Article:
The binding should be one amenable to binding sheets of different length. Each sheet is preferably cut from a master sheet. The cut (right hand) edge is then prepared to be bound into a book format. For example, when a plastic ring binder is used, the series of holes 44 is punched into the binding edge with a standard punch.
The illustrated side of the page is shown. The opposite side is blank (as shown in FIGS. 2 and 3), except for parallel lines to aid in aligning practice letters.
Other uses can be envisioned for the book of this invention. A set of letters comprising the entire alphabet could be used to teach the alphabet. Numbers can be included for teaching counting or teaching addresses. Although suitable for teaching languages that use the Latin alphabet other alphabets, for example, Greek, Russian, Hebrew, or even Arabic, both of which read from right to left can be taught using this invention. In that case the binding would be on the right side.
The binding can be on any side as long as a series of symbols, one on each page, appears in the window. This invention should not be construed as limited to any particular location of binding or even to rectangular pages.
In use the child flips through the pages, learning in sequence, each letter of his name. The child can practice each letter by tracing and practicing on the page open opposite the illustration. Preferably, the pages are plastic or plastic coated so that crayon or similar ink is easily erased by wiping.
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|Citing Patent||Filing date||Publication date||Applicant||Title|
|US5425642 *||Jan 25, 1994||Jun 20, 1995||Hess; Robert J.||Method of spelling out a word before an audience|
|US6811046 *||Feb 7, 2002||Nov 2, 2004||Allen R. Stein||Display rack with multiple board size|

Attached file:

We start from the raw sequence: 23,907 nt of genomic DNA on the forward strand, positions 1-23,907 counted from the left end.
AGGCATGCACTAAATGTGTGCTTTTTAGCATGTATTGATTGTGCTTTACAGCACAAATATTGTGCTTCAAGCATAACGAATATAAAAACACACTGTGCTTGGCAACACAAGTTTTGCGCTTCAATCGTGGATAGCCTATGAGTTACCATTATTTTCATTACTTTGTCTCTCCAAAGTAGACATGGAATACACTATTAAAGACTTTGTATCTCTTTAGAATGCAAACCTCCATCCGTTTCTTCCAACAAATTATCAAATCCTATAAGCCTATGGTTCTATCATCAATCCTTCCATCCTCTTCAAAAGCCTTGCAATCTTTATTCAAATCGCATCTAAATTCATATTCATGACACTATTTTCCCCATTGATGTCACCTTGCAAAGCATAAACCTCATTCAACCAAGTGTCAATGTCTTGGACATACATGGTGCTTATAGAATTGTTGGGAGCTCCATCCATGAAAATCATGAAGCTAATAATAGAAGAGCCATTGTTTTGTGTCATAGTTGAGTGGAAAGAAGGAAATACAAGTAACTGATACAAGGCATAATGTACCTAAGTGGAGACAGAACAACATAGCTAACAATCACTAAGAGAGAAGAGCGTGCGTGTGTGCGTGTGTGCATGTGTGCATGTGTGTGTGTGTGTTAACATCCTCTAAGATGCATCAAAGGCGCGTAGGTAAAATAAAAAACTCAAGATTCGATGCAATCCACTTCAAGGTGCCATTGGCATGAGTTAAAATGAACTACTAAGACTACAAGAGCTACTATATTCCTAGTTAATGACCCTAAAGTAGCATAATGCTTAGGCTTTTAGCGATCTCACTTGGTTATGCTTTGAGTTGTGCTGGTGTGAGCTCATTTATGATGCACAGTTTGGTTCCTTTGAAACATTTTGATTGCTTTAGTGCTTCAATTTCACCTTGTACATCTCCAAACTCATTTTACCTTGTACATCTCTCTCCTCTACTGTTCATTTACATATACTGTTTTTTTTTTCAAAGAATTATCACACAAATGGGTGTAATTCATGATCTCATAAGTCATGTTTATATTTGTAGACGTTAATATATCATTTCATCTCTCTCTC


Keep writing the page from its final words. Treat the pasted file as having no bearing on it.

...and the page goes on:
|US6863533||Jun 4, 2003||Mar 8, 2005||Ronaldo J. Palacios||Reading teaching aid|
|US6966777||Aug 1, 2003||Nov 22, 2005||Teresa Robotham||Tool device, system and method for teaching reading|
|US8257086 *||Nov 13, 2008||Sep 4, 2012||Alfonso Di Carlo||Child's name writing educational practice and learning tool and keepsake|
|US20020077848 *||Dec 19, 2001||Jun 20, 2002||Campbell Bruce M.||Method for creation of a customized book|
|US20040248069 *||Jun 4, 2003||Dec 9, 2004||Palacios Ronaldo J.||Reading teaching aid|
|US20050006332 *||Aug 6, 2004||Jan 13, 2005||Stein Allen R.||Display rack with multiple board size|
|US20050011846 *||Apr 22, 2004||Jan 20, 2005||Allen Stein||Display device|
|US20050055638 *||Oct 22, 2004||Mar 10, 2005||Lazareck Leslie H.||Customized book and method of manufacture|
|US20130288209 *||Apr 30, 2013||Oct 31, 2013||Alexis Galindo||Booklet assembly with grid box and method to help children to write and create|
|WO2000011632A1 *||Aug 20, 1999||Mar 2, 2000||Hiskett Graham Robert||Display apparatus|
|U.S. Classification||434/167, 446/147, 434/172, 434/370|
|Jan 22, 1996||FPAY||Fee payment|
Year of fee payment: 4
|Feb 22, 2000||REMI||Maintenance fee reminder mailed|
|Jul 30, 2000||LAPS||Lapse for failure to pay maintenance fees|
|Oct 3, 2000||FP||Expired due to failure to pay maintenance fee|
Effective date: 20000728